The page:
Poll: Would you drive 10 extra mins r/t to be able to do it all EV?

Discussion in 'Prime Main Forum (2017-Current)' started by stevepea, Oct 21, 2019.

?
  1. Street (5mins longer each way/10mins longer round trip, but all on EV and more direct)

    25 vote(s)
    83.3%
  2. Fwy (5mins faster each way, but out of the way, and gas would come on before back home)

    5 vote(s)
    16.7%
  1. stevepea

    stevepea Senior Member

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    Okay, time for a poll, everyone.

    For somewhere you either regularly -- or semi-regularly -- go, would you be willing to be in the car an extra 5mins each way/10mins round trip doing more direct (but slower, and with signals) street driving to be able to do the whole roundtrip on EV? Or would you choose the freeway route (5mins faster each way/10mins faster round trip), just a little bit out of the way, but faster because it's freeway -- but the EV range would be a little too short, and gas would come on or the last couple miles each time?

    Edit: Here's the choices that I'm facing:
    24mins/12.0miles each way (direct via streets & signals, can do round trip all on EV)
    19mins/15.2miles each way (bit out of the way, almost all fwy, at fwy speeds, so ICE comes on a few miles from home on the return trip)
     
    #1 stevepea, Oct 21, 2019
    Last edited: Oct 21, 2019
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  2. fuzzy1

    fuzzy1 Senior Member

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    Over what base distance or time?
     
  3. Salamander_King

    Salamander_King Senior Member

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    5 min is nothing for me. I will most likely to choose more economical way. That being said, more economical may or may not be all EV for me. In our region EV and HV is currently dead even for the cost/mile. Moreover, even if one is more economical, if that rout turns out to be more stressful, for example with a tail gaiter or traffic jams, I gladly pay more to take a relaxed enjoyable drive.
     
    #3 Salamander_King, Oct 21, 2019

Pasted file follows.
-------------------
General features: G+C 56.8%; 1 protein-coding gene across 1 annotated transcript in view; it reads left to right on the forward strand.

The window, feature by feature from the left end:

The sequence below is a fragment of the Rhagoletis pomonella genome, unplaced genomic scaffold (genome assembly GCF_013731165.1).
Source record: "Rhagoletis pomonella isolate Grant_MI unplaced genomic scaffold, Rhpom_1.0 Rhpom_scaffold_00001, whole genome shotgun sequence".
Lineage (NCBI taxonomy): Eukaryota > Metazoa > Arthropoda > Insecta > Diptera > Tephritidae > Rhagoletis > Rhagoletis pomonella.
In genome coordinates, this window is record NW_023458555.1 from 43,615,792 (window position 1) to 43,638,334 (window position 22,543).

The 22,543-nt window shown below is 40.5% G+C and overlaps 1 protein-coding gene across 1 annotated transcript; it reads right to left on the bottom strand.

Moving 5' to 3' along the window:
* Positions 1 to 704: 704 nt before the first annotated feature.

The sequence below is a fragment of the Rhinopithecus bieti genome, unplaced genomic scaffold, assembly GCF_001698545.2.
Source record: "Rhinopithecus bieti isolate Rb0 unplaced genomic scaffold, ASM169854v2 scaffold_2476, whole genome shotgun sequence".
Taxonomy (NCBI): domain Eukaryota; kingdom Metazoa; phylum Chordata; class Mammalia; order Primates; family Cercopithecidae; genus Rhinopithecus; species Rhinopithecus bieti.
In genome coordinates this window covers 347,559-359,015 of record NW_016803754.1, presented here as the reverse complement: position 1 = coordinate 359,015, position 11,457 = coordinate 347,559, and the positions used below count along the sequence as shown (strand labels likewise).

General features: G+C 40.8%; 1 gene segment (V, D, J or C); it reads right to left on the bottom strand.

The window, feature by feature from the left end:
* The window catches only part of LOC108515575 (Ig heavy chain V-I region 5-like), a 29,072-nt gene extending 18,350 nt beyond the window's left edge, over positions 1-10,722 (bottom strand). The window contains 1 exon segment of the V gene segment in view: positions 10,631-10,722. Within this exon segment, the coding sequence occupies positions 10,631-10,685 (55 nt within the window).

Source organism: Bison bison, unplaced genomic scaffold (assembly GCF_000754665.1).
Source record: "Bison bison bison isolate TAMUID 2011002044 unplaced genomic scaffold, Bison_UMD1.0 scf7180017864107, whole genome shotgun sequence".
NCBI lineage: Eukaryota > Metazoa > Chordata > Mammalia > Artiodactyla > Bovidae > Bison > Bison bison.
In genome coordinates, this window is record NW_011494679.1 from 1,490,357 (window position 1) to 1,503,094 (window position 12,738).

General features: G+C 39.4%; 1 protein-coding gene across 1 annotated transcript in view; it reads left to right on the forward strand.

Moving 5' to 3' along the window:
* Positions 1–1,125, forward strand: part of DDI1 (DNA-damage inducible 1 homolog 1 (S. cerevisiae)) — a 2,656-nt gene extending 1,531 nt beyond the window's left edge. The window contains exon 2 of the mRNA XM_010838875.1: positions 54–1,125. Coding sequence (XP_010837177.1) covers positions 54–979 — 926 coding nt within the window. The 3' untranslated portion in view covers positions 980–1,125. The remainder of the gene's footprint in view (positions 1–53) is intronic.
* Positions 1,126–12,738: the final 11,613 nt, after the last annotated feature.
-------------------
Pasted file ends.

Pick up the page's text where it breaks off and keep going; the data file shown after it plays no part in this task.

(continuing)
Last edited: Oct 21, 2019
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  4. bisco

    bisco cookie crumbler

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    i'm already doing everything possible to keep it in ev, but time is my friend.
     
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  5. Bob Comer

    Bob Comer Active Member

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    At only 5 minutes a way delta, first I'd take the least stressful, and if they're the same, then the most economical.
     
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  6. Washingtonian

    Washingtonian Active Member

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    I would certainly take the extra few minutes to go all EV. I have no problem driving ten or thirty miles on the ICE, but I really hate to have it come on when I am about a half a mile from home. Doesn't seem to be good for the engine if you shut it down before it has a chance to warm up.
     
  7. JonW

    JonW Member

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    I agree with everyone else. 5 minutes is nothing to save the ICE from coming on. I'm in a similar situation except I drive right at 25 miles one way to work, charge at work, then make the trip home. I have the choice of going on the highway @ 70 mph or a smaller farm-to-market road that has a lot of curves and top speed limit of 60 mph but is a more direct route between home & work so therefore slightly shorter distance. There are days I may still take the highway such as bad weather or if I forgot to charge the car but more often than not I choose the slower route just so the ICE doesn't come on a mile or two before reaching my destination.
     
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  8. I'mJp

    I'mJp Senior Member

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    Time is not your friend in the winter. The heater can burn up a lot of charge...
     
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  9. ETC(SS)

    ETC(SS) The other One Percenter.....

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    ....polls are for dancers.

    Less time?
    Less stress?
    Less wear and tear?

    No Brainer.
     
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  10. bisco

    bisco cookie crumbler

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    heater?!?!? we don't need no stinkin' heater :p
     
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  11. noonm

    noonm Active Member

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    Just put on a coat!
    [​IMG]
     
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  12. bisco

    bisco cookie crumbler

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  13. Tideland Prius

    Tideland Prius Moderator of the North
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    Street. 5 mins is nothing as traffic and signal timing can vary that. Plus you save 30 miles a week on the odometer! That’s 1,500 miles a year (I left 2 work weeks out to account for holidays that may land on a weekday and time off assuming you drive more than 15 miles such that your delta is < zero so you’re not saving mileage)
     
  14. T1 Terry

    T1 Terry Member